Aided by exceptional performances and gorgeous cinematography, director Rich Ragsdale’s Ghost House looks incredible in spite of its very limited budget
(Click here to read my exclusive interview with Ghost House director Rich Ragsdale.)
I have never gotten a chance to go to any Asian countries. As a photographer, I know the visuals would make me deliriously happy and I would come back home with thousands of beautiful shots. After watching Ghost House, I wonder if I would be the same kind of dumb tourist, blundering my way through places I shouldn’t, just to get a great photo! I will be much more careful from now on — I am not in love with the idea of running into any vengeful spirits, other than on the big screen.
Most people like to be very organized on a vacation, since it’s usually a short time and they want to do the most they can, but in Ghost House, our American couple Julie (Scout Taylor-Compton) and Jim (James Landry Hebert) hand themselves over to the first driver in Bangkok that calls to them, an energetic young Thai named Gogo (Michael S. New). After Jim pops the big question at dinner, they go off partying with the first group they run into. Very impulsive, and it turns out to be their undoing.
Their new British “friends”, Russell (Geoffrey Banks) and Rich (Lee Gray), have an ulterior motive for choosing them — get the couple drunk and mad at each other. The duo then talks them into going off to a rural area so Julie can get photos of spirit houses in a Buddhist graveyard, surrounded by a dark, dreary forest. After tricking Julie into taking an object out of one of the spirit houses, they abandon them.
What happens then, sets the pace for the entire movie, and the desperate couple have a very short time to save Julie’s life. What can they do to stop the vengeful spirit (Watabe) from destroying Julie?
What’s a Spirit House, you ask? If you were to travel to Thailand, all the tourist guides mention spirit houses. Most of the time this concept is explained in a simple way – the houses are built for spirits, so they don’t bother the inhabitants of the land. It is a good explanation, although quite a simplified one. It turns out that behind these beautiful, little buildings there is a bit more to discover. Some of the dead are not happy campers.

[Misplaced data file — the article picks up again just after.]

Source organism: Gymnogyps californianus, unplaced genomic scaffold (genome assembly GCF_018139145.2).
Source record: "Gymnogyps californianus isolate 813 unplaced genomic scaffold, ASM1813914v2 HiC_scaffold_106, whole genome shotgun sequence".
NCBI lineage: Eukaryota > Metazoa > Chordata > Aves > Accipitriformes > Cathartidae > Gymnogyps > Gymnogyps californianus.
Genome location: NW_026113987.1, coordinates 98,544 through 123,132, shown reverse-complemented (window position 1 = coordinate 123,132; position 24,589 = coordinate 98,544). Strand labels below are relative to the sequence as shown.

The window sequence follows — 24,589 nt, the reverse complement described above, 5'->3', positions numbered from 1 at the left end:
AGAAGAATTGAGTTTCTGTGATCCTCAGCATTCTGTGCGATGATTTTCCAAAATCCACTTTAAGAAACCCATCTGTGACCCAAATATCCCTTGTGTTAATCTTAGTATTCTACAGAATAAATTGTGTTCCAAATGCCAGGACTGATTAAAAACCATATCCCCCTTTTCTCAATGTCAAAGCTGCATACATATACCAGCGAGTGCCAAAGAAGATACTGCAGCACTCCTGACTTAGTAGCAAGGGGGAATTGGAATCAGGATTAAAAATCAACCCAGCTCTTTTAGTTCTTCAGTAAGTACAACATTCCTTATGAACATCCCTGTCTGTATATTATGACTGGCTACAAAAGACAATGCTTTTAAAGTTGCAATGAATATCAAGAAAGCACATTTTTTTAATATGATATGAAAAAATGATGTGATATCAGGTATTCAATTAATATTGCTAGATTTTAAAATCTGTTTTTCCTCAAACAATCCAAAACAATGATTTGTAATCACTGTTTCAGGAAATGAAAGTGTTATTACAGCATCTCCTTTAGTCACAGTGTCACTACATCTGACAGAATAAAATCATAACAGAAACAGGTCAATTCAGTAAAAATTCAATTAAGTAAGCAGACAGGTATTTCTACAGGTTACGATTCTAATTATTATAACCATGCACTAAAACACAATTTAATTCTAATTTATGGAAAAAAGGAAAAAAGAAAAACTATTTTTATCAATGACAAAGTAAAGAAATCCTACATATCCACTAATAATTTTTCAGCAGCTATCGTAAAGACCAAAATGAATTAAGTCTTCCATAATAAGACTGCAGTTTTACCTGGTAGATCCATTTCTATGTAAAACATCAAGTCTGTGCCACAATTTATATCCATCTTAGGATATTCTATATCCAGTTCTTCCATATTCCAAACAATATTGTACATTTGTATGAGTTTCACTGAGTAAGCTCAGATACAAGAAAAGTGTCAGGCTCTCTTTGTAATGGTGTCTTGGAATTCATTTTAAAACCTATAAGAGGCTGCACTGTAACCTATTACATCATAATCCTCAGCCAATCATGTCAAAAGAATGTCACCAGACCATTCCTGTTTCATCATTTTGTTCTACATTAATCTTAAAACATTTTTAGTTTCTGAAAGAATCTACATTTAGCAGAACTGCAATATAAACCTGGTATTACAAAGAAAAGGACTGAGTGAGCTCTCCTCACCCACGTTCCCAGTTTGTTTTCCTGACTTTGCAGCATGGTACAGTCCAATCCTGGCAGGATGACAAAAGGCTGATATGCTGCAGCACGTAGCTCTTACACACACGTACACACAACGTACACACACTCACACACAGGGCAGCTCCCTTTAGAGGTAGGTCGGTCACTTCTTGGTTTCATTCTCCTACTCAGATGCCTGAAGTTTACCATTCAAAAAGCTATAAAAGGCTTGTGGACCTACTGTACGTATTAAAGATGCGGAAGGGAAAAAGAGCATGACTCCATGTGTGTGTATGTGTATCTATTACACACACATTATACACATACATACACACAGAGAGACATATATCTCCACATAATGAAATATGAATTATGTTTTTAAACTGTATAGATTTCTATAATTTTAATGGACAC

Many of the ghosts that get up to no good are thought to be the spirits of dead people who failed to be reborn, or died in a terrible way. So, not touching the spirit houses or removing anything from them is a smart idea. Not all the spirits are bad, but most of them are and they can be volatile and unpredictable. However, for every evil spirit there is an anti-spirit to counter it.
Rich Ragsdale had a limited budget and yet created a terrifying and beautiful film.
Such amazing atmosphere with great location shots, in and around Bangkok! Very important for me — the SFX are superb. Vincent Van Dyke is one of the best in the business, and it shows.
Because the film reminds me a bit of Sam Raimi’s Drag Me to Hell, The Grudge and even The Ring, and is full of many standard horror tropes, it could easily drop off the horror radar as a copycat. But Ghost House is full of great visuals, as well as some pretty great acting from Taylor-Compton (remember her from Rob Zombie’s Halloween?), Hebert and New. It also features an amazing vengeful ghost whose pain you can understand, while still being able to root against her.
As I mentioned, I’ve never visited an Asian country, but it feels like the underlying message in Ghost House is that foreign countries are dangerous and tourists don’t respect other cultures.
Half the Thai characters in the movie are creepy, or blessed with special knowledge of the paranormal — hopefully not real stereotypes. Luckily for Jim and Julie, in the film, it is true that it is easy to find supernatural guidance, since their driver Gogo has a whole family who knows how to send demons back to Hell. Gogo is instrumental in helping Jim get the help he needs for Julie to get rid of her curse.
Overall, I really liked Ghost House and suggest you give it a watch when you can. Ghost House was released to limited theaters and VOD on August 25th, 2017. For more info, you can check out their Facebook page to see where to watch it.